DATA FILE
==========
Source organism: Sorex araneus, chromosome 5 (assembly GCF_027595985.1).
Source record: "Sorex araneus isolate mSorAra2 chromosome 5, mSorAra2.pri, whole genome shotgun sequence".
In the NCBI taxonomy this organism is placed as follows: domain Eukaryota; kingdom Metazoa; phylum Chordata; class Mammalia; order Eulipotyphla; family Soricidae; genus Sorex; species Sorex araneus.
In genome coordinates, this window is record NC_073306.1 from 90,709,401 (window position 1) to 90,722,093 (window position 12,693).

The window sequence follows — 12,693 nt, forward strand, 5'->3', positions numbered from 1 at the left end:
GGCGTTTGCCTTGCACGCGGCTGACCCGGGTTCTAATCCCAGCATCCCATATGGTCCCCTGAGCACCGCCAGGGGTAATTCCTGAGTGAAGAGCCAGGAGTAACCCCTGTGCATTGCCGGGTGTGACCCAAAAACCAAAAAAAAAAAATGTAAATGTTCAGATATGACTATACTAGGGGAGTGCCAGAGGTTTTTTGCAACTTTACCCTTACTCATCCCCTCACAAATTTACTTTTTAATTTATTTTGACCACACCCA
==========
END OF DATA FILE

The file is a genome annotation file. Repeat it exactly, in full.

Source organism: Sorex araneus, chromosome 5 (assembly GCF_027595985.1).
Source record: "Sorex araneus isolate mSorAra2 chromosome 5, mSorAra2.pri, whole genome shotgun sequence".
In the NCBI taxonomy this organism is placed as follows: domain Eukaryota; kingdom Metazoa; phylum Chordata; class Mammalia; order Eulipotyphla; family Soricidae; genus Sorex; species Sorex araneus.
In genome coordinates, this window is record NC_073306.1 from 90,709,401 (window position 1) to 90,722,093 (window position 12,693).

The window sequence follows — 12,693 nt, forward strand, 5'->3', positions numbered from 1 at the left end:
GGCGTTTGCCTTGCACGCGGCTGACCCGGGTTCTAATCCCAGCATCCCATATGGTCCCCTGAGCACCGCCAGGGGTAATTCCTGAGTGAAGAGCCAGGAGTAACCCCTGTGCATTGCCGGGTGTGACCCAAAAACCAAAAAAAAAAAATGTAAATGTTCAGATATGACTATACTAGGGGAGTGCCAGAGGTTTTTTGCAACTTTACCCTTACTCATCCCCTCACAAATTTACTTTTTAATTTATTTTGACCACACCCA